Remembering Walt Ratterman

Late yesterday, the body of an extraordinary man was identified in the rubble of the Hôtel Montana in Port-au-Prince. Walt Ratterman had been in Haiti doing what he did best: providing humanitarian assistance to those least able to help themselves. When the 12 January earthquake struck, Walt was interred beneath the massive hotel that served as base for many foreign aid missions.

I first met Walt in 2003 through my friend Dipti Vaghela, who was lucky enough to call Walt her mentor. Our paths intersected again when another friend, Ardian Belic, made a feature-length documentary, Beyond the Call, on the unusual trio of Knightsbridge International, one of whom was Sir Walt Ratterman, Knight of Malta. Walt and I kept in touch sporadically over the years.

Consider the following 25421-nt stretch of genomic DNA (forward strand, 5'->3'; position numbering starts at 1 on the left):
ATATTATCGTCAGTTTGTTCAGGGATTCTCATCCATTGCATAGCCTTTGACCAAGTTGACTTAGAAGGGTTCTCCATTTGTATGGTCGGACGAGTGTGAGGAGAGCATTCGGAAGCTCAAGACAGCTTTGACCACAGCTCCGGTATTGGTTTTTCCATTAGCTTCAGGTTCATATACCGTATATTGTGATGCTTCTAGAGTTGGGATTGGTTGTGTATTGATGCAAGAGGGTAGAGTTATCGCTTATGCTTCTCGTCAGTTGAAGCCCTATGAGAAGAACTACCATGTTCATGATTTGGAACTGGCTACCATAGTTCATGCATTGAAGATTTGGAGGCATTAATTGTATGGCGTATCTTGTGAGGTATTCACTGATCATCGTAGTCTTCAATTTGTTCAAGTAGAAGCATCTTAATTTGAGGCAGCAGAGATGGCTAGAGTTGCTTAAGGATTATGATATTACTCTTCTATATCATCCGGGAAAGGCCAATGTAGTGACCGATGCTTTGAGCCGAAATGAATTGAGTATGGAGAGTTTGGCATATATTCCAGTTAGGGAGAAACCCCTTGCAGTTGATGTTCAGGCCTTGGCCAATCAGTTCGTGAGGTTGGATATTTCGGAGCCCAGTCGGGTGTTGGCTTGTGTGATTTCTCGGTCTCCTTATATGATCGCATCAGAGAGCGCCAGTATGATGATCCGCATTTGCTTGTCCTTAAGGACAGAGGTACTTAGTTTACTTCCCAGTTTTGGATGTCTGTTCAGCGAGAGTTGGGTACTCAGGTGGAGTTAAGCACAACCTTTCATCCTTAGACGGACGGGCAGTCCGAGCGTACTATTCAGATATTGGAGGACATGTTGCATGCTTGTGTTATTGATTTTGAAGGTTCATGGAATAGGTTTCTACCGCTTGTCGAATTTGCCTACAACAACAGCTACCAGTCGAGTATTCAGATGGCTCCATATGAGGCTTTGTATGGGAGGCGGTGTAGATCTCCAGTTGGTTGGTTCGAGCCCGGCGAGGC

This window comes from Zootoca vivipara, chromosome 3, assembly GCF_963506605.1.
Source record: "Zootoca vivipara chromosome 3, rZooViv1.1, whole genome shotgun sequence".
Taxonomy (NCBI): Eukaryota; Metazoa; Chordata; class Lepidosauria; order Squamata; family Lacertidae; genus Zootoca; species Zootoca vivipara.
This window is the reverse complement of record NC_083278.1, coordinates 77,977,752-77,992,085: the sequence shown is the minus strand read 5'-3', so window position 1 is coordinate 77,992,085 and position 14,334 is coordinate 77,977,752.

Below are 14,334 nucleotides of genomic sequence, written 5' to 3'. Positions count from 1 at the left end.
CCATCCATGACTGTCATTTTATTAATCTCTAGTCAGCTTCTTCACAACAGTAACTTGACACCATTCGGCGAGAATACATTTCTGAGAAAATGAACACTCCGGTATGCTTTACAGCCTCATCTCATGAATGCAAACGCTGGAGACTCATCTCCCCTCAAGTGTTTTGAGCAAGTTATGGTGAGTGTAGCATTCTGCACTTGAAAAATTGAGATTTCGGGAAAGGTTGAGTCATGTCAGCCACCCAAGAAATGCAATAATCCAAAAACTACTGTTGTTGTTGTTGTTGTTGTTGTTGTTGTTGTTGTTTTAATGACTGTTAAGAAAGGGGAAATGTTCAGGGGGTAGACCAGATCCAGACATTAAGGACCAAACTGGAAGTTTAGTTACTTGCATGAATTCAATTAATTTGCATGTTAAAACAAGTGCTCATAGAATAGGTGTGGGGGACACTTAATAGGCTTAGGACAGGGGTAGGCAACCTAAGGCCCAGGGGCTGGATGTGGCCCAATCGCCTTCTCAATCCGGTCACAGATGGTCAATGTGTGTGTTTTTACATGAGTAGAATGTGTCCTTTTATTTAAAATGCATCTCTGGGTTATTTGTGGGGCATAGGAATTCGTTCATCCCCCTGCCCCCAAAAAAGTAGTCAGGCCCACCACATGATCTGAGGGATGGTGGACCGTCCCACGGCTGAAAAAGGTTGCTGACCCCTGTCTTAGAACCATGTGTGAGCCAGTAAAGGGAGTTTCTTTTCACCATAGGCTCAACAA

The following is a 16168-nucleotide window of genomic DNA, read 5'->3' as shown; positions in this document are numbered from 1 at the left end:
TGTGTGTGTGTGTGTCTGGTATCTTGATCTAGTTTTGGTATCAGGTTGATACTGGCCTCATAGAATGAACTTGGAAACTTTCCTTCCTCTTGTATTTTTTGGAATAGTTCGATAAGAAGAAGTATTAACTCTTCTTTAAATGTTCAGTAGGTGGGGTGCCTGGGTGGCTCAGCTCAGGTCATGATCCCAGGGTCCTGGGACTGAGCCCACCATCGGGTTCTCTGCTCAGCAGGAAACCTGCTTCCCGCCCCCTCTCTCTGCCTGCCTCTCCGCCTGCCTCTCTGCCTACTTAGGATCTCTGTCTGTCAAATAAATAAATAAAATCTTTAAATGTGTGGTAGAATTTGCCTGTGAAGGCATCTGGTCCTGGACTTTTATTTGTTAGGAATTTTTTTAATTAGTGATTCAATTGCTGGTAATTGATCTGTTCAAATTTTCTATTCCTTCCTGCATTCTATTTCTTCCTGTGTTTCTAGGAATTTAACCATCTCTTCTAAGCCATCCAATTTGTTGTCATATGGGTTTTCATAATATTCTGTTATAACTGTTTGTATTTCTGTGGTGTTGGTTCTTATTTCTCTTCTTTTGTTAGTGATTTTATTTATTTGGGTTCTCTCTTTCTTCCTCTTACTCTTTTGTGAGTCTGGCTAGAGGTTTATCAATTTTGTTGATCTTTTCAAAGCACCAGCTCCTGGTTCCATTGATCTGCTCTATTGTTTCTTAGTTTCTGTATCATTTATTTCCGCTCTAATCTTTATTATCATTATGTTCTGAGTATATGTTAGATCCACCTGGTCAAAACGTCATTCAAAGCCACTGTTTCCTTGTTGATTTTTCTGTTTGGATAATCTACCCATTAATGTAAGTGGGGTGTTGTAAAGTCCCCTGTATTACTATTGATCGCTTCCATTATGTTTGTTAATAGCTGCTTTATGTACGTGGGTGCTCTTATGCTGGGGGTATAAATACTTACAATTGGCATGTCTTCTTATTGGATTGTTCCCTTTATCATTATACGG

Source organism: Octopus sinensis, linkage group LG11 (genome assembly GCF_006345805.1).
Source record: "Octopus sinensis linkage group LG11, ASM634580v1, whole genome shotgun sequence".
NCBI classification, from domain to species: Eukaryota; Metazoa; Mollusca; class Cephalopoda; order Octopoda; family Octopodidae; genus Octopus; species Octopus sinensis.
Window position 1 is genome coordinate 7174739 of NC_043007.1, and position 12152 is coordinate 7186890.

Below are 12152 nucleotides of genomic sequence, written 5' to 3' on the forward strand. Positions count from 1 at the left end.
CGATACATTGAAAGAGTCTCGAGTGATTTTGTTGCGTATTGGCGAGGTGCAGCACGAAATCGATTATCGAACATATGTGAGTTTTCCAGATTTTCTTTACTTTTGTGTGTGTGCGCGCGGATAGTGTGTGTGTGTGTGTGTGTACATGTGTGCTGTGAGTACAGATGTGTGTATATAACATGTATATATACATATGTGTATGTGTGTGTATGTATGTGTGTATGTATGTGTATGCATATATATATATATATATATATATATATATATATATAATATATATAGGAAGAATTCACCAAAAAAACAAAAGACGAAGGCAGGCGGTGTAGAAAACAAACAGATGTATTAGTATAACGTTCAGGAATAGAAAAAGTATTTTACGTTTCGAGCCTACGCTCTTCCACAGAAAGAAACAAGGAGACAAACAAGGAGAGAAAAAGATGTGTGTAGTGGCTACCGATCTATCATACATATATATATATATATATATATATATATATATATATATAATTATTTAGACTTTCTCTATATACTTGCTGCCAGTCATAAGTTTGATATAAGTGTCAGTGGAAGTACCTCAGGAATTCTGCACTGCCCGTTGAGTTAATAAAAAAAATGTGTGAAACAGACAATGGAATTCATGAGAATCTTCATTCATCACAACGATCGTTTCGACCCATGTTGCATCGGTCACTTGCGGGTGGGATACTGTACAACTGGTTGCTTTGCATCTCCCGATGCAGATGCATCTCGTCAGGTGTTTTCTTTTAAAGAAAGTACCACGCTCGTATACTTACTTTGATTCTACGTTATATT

Adrian characterized the work of Walt and his colleagues as “an Indiana Jones meets Mother Teresa adventure.” Knightsbridge were frequently the first-in or the last-out in conflict zones other aid organizations and multilateral agencies found prohibitively dangerous. Relying on military backgrounds, living by their wits, and driven by a profound compassion, they were often flying solo in places like Rwanda, Afghanistan, Cambodia, and the Philippines.